Avoiding central money

An interesting presentation by Robert Upton of Altruists.org

It is not very deep but a good starter on motivations. For more check “Money as debt” video and, much more, Ripple, an open-source software project for developing and implementing a protocol for an open decentralized payment network.

3 thoughts on “Avoiding central money

  1. julius

    Hi Paolo, remember me? we had some mail exchange about Helpalot a year ago or something. The site is now up and running (we’re still improving on it, but the main thing is there), so check it out and take a profile :):


  2. paolo Post author

    Hi julius! Sure I remember you! I think I created a profile on helpalot, I’ll try to find it now ;-)

  3. Keith Post author

    Keith agreed that I post his reply to my message on http://distributedcreativity.org/ here.

    The reply is at https://lists.thing.net/pipermail/idc/2007-August/002785.html
    and pasted below.


    Thanks for the links. I have spent some time with the film, Money as debt
    and recently wrote this about it.

    The film, Money as Debt — an underground hit in activist circles — seeks
    to explain where money comes from. Most people probably imagine that the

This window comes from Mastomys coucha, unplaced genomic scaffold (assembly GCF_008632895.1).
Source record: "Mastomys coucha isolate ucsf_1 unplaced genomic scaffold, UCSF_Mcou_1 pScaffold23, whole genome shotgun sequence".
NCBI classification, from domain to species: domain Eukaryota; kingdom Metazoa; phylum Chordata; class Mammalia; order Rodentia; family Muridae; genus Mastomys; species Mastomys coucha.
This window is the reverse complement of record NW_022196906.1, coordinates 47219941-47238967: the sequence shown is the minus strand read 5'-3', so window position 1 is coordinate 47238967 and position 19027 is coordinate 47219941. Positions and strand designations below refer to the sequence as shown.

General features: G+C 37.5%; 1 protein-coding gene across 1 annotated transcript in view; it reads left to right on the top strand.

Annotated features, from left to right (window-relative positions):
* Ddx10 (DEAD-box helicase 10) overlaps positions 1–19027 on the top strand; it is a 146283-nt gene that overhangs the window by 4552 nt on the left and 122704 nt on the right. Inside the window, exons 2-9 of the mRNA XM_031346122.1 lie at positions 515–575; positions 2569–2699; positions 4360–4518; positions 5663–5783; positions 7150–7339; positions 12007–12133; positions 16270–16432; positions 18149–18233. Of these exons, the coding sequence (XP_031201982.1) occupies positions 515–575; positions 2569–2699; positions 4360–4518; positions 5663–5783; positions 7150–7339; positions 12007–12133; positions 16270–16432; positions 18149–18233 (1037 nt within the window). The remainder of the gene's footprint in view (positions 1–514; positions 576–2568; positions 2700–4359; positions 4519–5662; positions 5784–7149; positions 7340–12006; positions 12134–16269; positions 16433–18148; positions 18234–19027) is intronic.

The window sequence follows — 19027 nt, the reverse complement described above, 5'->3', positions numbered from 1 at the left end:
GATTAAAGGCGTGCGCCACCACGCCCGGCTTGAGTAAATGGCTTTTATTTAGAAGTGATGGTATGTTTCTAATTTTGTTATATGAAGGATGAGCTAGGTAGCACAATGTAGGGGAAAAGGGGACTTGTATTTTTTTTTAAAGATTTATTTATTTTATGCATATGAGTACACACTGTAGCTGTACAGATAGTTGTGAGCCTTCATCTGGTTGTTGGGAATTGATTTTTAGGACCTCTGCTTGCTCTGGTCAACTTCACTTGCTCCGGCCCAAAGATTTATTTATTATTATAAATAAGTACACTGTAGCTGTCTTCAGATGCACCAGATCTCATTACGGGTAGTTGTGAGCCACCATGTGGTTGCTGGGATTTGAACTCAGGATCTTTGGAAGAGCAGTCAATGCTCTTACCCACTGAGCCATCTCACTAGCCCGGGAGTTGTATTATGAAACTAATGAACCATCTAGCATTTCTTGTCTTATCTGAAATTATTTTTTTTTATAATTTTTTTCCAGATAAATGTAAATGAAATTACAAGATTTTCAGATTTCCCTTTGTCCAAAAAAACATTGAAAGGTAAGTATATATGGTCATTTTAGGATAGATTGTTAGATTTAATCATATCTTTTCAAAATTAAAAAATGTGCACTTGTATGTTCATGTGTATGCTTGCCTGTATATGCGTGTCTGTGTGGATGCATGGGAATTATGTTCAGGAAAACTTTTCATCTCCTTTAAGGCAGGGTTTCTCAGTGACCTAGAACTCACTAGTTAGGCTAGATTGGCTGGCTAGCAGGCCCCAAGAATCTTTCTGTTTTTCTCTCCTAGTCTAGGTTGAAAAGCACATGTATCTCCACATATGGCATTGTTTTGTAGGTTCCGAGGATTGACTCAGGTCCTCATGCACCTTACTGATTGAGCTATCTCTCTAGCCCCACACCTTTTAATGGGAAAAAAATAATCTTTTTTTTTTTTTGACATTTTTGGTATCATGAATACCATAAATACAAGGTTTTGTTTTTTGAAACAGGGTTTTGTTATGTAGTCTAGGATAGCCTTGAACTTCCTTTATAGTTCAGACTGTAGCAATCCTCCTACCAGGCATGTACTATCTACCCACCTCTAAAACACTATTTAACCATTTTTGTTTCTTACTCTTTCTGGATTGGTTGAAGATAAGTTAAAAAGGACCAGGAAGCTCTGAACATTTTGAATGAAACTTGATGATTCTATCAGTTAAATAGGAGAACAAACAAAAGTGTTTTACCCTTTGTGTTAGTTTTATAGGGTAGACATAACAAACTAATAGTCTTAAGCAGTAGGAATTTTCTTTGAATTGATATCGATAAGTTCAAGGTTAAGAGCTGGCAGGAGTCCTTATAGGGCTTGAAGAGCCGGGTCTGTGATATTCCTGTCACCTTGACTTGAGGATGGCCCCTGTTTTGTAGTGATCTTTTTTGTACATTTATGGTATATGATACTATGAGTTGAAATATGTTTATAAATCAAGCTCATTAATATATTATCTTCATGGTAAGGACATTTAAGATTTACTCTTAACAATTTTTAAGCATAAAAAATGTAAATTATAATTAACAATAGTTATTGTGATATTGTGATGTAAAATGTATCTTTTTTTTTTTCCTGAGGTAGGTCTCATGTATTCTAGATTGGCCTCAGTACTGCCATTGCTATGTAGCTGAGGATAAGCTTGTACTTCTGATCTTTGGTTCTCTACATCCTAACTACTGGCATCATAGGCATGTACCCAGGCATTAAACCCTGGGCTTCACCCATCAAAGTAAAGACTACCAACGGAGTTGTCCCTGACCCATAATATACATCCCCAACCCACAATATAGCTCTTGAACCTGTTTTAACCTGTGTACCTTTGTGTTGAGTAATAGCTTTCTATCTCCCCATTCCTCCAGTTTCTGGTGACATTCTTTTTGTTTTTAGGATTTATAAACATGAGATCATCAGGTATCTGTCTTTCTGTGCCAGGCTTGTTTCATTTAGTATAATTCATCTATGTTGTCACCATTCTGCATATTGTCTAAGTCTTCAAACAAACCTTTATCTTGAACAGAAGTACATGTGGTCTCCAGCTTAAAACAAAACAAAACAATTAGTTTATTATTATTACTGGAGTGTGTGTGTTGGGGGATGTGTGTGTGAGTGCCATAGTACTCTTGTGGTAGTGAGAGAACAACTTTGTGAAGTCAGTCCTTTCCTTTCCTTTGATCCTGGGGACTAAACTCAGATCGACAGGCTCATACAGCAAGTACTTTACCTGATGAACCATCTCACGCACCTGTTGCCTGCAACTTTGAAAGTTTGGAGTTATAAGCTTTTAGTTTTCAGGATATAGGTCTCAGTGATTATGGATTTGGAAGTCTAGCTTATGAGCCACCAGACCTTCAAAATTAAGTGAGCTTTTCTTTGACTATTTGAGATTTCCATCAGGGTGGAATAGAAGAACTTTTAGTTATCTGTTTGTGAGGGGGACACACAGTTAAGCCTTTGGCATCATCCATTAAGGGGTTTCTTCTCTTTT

government issues the money they use and that, under its surveillance,
    banks lend amounts that are covered by assets such as gold and property or
    at least by cash deposits. In fact, over 95% of the money in circulation is
    issued by banks whenever they make a loan. The ‘fractional reserve system’
    traditionally constrained them to lend up to nine times the value of
    deposits with the central bank; but this ratio has since increased and in
    some cases no longer exists. The real basis of money, the film points out,
    is thus our signature whenever we promise to repay a loan. The banks create
    that money by a stroke of the pen and the promise is then bought and sold
    in increasingly complex ways. The total debt incurred by government,
    corporations, small businesses and consumers spirals continuously upwards
    since interest must be paid on it all. The film briefly mentions some
    possible remedies, including local currencies.

    This attempt to demystify money is admirable, but the message is
    misleading. Debt and credit are two sides of the same coin, the one
    evoking passivity in the face of power, the other individual empowerment.
    The origin of money in France and Germany is thought to be debt, whereas in
    the USA and Britain it is traditionally conceived of as credit. Either term
    alone is loaded, missing the dialectical character of the relations
    involved. The role of state-sanctioned banks in creating money involves
    some sleight of hand; but they are also subject to the same financial
    constraints as ordinary businesses. The film demonizes the banks and
    interest in particular, letting the audience off the hook by not showing
    the active role each of us plays in sustaining the system. Money today is
    issued by a dispersed global network of economic institutions of many